Hoping for a manufacturing renaissance.
In the Washington Post this past weekend, columnist Robert Samuelson took a hard look at America's "post-industrial" society and argued for a manufacturing revival.
Samuelson believes that manufacturing is "reviving — and the more the better." Key reasons include rising wages abroad and heightened anxieties about global supply chains. Also, lower U.S. energy costs, thanks to a natural gas boom, are also helping.
But Samuelson says that this hasn't led to a "sweeping transformation of the economy." Productivity and output remain high, but the real worry is slow job creation:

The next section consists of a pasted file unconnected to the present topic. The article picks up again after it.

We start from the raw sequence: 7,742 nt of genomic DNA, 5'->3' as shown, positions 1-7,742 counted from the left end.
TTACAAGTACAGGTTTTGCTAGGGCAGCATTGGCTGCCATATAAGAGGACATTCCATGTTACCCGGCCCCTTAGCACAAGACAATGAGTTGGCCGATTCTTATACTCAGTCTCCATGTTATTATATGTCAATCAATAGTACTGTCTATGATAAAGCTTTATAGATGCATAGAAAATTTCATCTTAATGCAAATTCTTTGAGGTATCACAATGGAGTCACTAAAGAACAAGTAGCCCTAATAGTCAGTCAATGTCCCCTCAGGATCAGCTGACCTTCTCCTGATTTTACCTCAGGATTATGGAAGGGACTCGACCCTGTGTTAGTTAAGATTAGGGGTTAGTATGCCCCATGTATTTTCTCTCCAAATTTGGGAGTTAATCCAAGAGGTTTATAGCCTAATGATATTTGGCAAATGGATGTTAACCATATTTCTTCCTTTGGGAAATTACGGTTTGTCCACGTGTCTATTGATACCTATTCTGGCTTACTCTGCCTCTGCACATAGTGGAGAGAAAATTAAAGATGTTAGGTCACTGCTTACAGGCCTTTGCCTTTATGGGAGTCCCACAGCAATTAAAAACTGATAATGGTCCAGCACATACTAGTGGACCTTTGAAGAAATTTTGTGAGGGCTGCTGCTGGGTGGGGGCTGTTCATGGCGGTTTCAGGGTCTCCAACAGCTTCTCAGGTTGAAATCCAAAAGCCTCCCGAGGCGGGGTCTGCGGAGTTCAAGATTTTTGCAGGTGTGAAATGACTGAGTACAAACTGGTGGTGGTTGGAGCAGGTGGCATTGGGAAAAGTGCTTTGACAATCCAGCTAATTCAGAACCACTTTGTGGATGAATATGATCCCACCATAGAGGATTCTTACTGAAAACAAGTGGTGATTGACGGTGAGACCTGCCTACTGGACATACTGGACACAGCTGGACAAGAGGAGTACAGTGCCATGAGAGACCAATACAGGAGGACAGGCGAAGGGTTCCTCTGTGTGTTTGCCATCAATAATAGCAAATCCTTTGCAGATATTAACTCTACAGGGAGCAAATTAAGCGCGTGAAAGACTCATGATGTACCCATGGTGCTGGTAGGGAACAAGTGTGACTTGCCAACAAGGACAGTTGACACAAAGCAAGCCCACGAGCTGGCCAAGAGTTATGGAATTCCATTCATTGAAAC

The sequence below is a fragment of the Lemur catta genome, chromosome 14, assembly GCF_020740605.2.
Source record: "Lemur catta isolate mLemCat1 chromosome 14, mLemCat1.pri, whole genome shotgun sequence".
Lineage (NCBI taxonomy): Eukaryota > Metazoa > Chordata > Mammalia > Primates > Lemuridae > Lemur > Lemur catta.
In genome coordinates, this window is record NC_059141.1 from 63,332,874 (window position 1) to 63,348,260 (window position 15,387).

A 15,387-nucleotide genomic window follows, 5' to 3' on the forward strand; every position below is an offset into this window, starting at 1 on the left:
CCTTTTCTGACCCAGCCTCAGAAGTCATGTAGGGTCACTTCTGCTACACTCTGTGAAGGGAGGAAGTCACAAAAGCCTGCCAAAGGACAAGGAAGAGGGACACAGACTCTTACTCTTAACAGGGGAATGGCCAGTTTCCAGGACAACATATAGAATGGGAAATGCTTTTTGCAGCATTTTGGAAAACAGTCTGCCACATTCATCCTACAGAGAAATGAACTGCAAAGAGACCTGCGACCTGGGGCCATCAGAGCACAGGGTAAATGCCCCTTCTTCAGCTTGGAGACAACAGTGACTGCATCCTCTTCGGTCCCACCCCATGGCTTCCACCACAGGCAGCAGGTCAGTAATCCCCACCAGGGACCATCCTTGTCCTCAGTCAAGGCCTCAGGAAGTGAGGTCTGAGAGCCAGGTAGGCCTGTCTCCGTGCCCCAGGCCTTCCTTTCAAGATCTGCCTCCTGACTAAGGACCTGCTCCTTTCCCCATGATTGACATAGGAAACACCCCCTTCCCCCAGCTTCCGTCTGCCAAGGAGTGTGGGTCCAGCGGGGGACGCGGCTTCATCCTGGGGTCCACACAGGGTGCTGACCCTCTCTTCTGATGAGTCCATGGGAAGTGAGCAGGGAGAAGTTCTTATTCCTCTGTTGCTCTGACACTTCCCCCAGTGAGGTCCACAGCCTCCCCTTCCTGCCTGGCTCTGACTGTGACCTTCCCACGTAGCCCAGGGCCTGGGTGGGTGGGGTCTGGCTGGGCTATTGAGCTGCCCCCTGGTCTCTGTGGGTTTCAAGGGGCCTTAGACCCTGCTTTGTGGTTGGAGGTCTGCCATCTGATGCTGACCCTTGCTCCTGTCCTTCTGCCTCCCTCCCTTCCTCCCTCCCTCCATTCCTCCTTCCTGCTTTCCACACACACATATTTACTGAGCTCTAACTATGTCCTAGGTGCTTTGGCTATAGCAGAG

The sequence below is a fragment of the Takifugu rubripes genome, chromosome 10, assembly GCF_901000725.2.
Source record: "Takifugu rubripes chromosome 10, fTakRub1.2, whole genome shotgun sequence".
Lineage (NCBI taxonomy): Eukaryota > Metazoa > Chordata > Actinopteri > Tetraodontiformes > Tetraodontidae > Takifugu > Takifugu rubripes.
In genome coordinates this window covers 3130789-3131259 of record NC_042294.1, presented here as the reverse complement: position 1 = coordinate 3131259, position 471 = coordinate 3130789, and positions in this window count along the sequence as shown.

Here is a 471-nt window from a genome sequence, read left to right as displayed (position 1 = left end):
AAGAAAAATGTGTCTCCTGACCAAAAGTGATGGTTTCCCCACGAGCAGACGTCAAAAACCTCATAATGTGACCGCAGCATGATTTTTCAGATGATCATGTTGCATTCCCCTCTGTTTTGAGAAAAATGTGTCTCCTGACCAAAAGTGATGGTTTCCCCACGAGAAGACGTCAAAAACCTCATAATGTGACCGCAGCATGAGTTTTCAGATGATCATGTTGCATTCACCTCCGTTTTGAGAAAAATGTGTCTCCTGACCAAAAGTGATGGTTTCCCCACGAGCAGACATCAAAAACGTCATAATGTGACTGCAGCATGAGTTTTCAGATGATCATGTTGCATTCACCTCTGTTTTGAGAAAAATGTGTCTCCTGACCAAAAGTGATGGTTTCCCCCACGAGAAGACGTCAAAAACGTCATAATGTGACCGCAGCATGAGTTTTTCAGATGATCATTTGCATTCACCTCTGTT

Manufacturing’s “decline” refers mostly to job loss, which is stark and long-term. In 1970, the 17.8 million manufacturing jobs represented 25 percent of all 71 million U.S. jobs. By 2012, the 11.9 million manufacturing jobs were only 9 percent of the 133.7 million total. The declines reflect two forces: automation and imports, especially of labor-intensive products. In 2011, Levinson notes, 97,000 steelworkers produced nearly 10 percent more steel than the 399,000 did in 1980. As for labor-intensive products, clothing output has dropped more than 80 percent since 1980, with jobs falling from 1.3 million to 150,000.
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